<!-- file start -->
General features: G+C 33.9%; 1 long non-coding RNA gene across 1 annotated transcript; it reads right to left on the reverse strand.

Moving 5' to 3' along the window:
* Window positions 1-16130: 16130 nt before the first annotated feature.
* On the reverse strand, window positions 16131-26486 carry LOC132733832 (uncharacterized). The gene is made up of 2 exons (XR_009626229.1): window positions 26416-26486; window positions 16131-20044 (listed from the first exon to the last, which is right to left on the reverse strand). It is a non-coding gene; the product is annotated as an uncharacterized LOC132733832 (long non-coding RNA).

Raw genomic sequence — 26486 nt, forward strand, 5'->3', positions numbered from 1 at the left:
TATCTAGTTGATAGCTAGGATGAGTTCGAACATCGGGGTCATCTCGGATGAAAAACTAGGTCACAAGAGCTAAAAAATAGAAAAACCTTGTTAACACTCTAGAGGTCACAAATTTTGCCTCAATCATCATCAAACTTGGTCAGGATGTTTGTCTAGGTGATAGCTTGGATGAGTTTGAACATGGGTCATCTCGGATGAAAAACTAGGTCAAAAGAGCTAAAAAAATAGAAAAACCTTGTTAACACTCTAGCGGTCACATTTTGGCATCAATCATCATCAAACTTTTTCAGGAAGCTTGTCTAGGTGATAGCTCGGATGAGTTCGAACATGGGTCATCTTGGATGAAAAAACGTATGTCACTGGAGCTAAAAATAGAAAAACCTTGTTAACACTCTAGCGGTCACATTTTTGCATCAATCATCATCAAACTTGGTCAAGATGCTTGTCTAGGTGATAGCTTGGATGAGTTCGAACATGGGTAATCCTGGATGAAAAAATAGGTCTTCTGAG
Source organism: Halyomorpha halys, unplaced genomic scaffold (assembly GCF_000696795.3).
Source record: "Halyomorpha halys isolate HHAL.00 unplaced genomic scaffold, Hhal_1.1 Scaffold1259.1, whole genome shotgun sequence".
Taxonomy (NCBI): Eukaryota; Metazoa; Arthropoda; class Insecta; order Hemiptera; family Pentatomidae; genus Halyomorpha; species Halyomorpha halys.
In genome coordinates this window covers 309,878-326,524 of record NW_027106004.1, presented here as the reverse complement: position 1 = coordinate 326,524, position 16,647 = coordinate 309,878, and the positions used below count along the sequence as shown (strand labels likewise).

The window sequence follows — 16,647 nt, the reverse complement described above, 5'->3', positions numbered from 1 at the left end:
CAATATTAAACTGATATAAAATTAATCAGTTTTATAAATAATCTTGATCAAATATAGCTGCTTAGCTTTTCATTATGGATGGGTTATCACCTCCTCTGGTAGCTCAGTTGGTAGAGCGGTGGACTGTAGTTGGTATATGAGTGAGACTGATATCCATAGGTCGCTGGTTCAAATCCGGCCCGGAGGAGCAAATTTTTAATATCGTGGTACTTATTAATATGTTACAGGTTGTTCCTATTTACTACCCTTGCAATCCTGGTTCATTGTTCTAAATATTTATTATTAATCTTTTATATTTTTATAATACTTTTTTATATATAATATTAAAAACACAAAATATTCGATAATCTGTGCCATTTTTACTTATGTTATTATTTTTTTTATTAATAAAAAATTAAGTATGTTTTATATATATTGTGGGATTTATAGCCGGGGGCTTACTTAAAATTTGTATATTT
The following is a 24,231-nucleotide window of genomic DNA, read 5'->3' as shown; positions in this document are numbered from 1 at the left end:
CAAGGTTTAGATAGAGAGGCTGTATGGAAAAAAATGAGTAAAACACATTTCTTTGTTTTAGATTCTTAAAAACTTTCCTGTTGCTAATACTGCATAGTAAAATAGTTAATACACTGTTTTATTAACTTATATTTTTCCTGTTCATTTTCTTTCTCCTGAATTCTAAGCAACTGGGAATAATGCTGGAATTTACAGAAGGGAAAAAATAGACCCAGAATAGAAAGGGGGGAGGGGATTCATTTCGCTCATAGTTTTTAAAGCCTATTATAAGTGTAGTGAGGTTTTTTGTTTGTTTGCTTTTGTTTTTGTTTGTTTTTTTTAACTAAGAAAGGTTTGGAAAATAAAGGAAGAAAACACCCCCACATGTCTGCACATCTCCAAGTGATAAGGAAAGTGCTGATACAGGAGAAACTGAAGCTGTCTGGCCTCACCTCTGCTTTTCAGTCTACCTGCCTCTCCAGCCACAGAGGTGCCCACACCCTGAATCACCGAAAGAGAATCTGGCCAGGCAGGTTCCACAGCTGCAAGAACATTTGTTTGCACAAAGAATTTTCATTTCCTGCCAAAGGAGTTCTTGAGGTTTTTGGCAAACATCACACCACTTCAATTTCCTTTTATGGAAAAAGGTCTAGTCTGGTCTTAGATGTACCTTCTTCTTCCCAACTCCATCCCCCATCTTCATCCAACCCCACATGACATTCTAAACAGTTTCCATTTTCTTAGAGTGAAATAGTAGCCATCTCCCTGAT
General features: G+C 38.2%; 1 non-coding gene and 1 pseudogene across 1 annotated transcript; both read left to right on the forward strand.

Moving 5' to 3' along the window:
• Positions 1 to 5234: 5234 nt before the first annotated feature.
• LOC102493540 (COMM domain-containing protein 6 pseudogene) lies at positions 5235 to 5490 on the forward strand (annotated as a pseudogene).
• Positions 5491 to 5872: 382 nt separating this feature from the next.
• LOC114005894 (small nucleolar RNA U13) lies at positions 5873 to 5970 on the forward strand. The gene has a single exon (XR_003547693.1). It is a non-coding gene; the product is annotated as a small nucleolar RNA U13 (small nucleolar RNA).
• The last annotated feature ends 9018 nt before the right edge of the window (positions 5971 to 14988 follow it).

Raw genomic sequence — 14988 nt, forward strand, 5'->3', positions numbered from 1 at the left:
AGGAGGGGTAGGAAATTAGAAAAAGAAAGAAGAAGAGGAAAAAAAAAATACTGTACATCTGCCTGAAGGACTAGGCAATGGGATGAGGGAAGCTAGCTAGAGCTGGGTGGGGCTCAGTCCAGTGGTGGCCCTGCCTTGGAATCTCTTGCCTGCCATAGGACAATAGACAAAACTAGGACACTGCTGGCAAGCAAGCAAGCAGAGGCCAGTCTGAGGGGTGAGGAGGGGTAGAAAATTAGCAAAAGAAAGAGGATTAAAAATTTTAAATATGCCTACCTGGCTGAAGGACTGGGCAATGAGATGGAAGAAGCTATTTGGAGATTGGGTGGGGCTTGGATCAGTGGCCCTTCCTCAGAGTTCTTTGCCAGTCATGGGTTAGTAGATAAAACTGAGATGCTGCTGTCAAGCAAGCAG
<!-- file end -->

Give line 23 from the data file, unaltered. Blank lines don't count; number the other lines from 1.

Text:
AGGAGGGGTAGGAAATTAGAAAAAGAAAGAAGAAGAGGAAAAAAAAAATACTGTACATCTGCCTGAAGGACTAGGCAATGGGATGAGGGAAGCTAGCTAGAGCTGGGTGGGGCTCAGTCCAGTGGTGGCCCTGCCTTGGAATCTCTTGCCTGCCATAGGACAATAGACAAAACTAGGACACTGCTGGCAAGCAAGCAAGCAGAGGCCAGTCTGAGGGGTGAGGAGGGGTAGAAAATTAGCAAAAGAAAGAGGATTAAAAATTTTAAATATGCCTACCTGGCTGAAGGACTGGGCAATGAGATGGAAGAAGCTATTTGGAGATTGGGTGGGGCTTGGATCAGTGGCCCTTCCTCAGAGTTCTTTGCCAGTCATGGGTTAGTAGATAAAACTGAGATGCTGCTGTCAAGCAAGCAG